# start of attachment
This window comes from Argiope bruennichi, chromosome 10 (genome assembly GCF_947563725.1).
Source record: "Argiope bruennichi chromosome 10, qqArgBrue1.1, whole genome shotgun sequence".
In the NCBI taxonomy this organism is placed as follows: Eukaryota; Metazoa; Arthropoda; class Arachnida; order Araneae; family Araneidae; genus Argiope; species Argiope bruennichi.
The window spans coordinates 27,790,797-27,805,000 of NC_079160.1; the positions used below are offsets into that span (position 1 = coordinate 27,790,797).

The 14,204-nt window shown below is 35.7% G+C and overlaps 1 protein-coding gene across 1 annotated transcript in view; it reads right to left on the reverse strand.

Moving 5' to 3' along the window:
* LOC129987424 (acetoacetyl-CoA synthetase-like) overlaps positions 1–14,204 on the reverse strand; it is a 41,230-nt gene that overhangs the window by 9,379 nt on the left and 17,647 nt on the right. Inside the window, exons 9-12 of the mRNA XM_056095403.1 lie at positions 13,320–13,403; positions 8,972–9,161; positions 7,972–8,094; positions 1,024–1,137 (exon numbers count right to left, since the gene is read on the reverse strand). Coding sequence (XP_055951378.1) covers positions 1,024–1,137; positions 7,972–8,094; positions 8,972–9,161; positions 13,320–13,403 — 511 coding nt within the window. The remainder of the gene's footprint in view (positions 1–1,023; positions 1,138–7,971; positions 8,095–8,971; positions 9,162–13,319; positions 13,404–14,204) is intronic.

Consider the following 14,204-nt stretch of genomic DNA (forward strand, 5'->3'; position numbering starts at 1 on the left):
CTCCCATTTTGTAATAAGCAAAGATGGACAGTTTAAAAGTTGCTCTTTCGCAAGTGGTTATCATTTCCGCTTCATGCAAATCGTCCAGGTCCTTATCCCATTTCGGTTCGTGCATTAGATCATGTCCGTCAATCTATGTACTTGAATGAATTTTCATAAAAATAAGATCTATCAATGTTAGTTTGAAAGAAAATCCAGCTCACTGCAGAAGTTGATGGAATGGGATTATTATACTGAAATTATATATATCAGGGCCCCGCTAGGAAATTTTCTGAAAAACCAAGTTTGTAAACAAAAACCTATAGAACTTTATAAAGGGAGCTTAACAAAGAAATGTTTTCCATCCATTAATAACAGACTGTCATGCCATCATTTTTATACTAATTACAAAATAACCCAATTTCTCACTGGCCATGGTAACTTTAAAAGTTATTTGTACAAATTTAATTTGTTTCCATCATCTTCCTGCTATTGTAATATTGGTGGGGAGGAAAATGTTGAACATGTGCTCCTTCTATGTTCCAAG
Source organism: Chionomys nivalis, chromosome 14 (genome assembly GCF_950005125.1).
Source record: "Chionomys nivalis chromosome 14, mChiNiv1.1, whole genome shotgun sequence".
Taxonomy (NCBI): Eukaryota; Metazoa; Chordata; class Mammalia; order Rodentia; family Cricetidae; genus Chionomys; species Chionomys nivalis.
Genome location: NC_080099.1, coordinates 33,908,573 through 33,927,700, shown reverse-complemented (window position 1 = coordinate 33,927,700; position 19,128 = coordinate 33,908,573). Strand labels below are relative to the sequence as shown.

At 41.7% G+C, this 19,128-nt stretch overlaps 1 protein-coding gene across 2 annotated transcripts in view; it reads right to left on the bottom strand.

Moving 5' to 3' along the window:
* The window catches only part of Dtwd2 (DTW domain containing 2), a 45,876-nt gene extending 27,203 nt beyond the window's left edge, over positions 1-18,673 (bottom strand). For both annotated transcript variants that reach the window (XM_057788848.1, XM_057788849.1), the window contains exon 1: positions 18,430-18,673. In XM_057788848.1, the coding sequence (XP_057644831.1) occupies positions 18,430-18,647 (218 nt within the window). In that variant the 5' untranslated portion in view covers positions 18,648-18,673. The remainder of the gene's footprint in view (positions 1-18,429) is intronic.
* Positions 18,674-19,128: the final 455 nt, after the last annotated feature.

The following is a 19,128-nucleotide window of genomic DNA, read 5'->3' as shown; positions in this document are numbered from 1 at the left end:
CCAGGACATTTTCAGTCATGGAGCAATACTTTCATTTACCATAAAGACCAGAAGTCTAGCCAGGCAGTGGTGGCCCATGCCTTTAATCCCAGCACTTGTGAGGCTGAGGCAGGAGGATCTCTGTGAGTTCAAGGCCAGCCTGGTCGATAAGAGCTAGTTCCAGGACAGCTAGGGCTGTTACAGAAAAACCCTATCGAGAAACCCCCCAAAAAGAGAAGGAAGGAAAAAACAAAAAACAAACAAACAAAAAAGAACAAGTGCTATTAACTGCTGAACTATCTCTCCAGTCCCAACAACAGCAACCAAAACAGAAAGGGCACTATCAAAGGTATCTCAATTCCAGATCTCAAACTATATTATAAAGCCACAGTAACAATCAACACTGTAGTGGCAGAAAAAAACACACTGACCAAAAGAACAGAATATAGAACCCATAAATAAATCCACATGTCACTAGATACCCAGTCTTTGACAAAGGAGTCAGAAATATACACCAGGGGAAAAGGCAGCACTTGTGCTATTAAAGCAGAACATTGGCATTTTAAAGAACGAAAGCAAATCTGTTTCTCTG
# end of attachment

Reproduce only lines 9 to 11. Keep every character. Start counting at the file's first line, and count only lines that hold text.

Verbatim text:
CTCCCATTTTGTAATAAGCAAAGATGGACAGTTTAAAAGTTGCTCTTTCGCAAGTGGTTATCATTTCCGCTTCATGCAAATCGTCCAGGTCCTTATCCCATTTCGGTTCGTGCATTAGATCATGTCCGTCAATCTATGTACTTGAATGAATTTTCATAAAAATAAGATCTATCAATGTTAGTTTGAAAGAAAATCCAGCTCACTGCAGAAGTTGATGGAATGGGATTATTATACTGAAATTATATATATCAGGGCCCCGCTAGGAAATTTTCTGAAAAACCAAGTTTGTAAACAAAAACCTATAGAACTTTATAAAGGGAGCTTAACAAAGAAATGTTTTCCATCCATTAATAACAGACTGTCATGCCATCATTTTTATACTAATTACAAAATAACCCAATTTCTCACTGGCCATGGTAACTTTAAAAGTTATTTGTACAAATTTAATTTGTTTCCATCATCTTCCTGCTATTGTAATATTGGTGGGGAGGAAAATGTTGAACATGTGCTCCTTCTATGTTCCAAG
Source organism: Chionomys nivalis, chromosome 14 (genome assembly GCF_950005125.1).
Source record: "Chionomys nivalis chromosome 14, mChiNiv1.1, whole genome shotgun sequence".